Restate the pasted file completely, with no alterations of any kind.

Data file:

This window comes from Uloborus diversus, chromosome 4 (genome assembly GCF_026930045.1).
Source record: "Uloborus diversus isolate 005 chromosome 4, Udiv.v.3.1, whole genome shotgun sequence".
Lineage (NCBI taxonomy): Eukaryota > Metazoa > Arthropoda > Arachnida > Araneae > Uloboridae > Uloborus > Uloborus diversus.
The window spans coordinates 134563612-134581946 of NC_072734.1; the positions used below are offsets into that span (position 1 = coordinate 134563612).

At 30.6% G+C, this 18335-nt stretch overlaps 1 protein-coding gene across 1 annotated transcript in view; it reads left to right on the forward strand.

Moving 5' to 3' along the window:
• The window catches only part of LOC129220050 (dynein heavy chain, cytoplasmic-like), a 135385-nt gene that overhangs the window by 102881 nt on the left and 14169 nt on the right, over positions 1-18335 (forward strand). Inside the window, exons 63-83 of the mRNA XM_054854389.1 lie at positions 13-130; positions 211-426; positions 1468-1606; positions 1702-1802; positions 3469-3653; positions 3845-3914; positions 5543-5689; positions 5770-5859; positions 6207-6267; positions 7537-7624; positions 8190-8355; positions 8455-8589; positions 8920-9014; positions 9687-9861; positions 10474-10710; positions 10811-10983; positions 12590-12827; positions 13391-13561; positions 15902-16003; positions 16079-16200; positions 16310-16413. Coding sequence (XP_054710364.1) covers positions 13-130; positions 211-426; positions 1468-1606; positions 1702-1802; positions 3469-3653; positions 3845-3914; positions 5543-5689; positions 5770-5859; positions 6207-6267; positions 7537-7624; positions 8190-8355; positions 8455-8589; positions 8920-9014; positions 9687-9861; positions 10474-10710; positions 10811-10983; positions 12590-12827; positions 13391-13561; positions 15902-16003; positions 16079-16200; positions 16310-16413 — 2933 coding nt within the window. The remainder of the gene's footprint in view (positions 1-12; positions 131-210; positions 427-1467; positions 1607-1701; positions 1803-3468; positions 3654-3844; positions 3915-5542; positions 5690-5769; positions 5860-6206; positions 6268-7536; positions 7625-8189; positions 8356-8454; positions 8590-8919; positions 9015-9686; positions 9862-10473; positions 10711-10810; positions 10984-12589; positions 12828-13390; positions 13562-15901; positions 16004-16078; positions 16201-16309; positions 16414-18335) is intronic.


This window comes from Uloborus diversus, chromosome 4 (genome assembly GCF_026930045.1).
Source record: "Uloborus diversus isolate 005 chromosome 4, Udiv.v.3.1, whole genome shotgun sequence".
Lineage (NCBI taxonomy): Eukaryota > Metazoa > Arthropoda > Arachnida > Araneae > Uloboridae > Uloborus > Uloborus diversus.
The window spans coordinates 134563612-134581946 of NC_072734.1; the positions used below are offsets into that span (position 1 = coordinate 134563612).

At 30.6% G+C, this 18335-nt stretch overlaps 1 protein-coding gene across 1 annotated transcript in view; it reads left to right on the forward strand.

Moving 5' to 3' along the window:
• The window catches only part of LOC129220050 (dynein heavy chain, cytoplasmic-like), a 135385-nt gene that overhangs the window by 102881 nt on the left and 14169 nt on the right, over positions 1-18335 (forward strand). Inside the window, exons 63-83 of the mRNA XM_054854389.1 lie at positions 13-130; positions 211-426; positions 1468-1606; positions 1702-1802; positions 3469-3653; positions 3845-3914; positions 5543-5689; positions 5770-5859; positions 6207-6267; positions 7537-7624; positions 8190-8355; positions 8455-8589; positions 8920-9014; positions 9687-9861; positions 10474-10710; positions 10811-10983; positions 12590-12827; positions 13391-13561; positions 15902-16003; positions 16079-16200; positions 16310-16413. Coding sequence (XP_054710364.1) covers positions 13-130; positions 211-426; positions 1468-1606; positions 1702-1802; positions 3469-3653; positions 3845-3914; positions 5543-5689; positions 5770-5859; positions 6207-6267; positions 7537-7624; positions 8190-8355; positions 8455-8589; positions 8920-9014; positions 9687-9861; positions 10474-10710; positions 10811-10983; positions 12590-12827; positions 13391-13561; positions 15902-16003; positions 16079-16200; positions 16310-16413 — 2933 coding nt within the window. The remainder of the gene's footprint in view (positions 1-12; positions 131-210; positions 427-1467; positions 1607-1701; positions 1803-3468; positions 3654-3844; positions 3915-5542; positions 5690-5769; positions 5860-6206; positions 6268-7536; positions 7625-8189; positions 8356-8454; positions 8590-8919; positions 9015-9686; positions 9862-10473; positions 10711-10810; positions 10984-12589; positions 12828-13390; positions 13562-15901; positions 16004-16078; positions 16201-16309; positions 16414-18335) is intronic.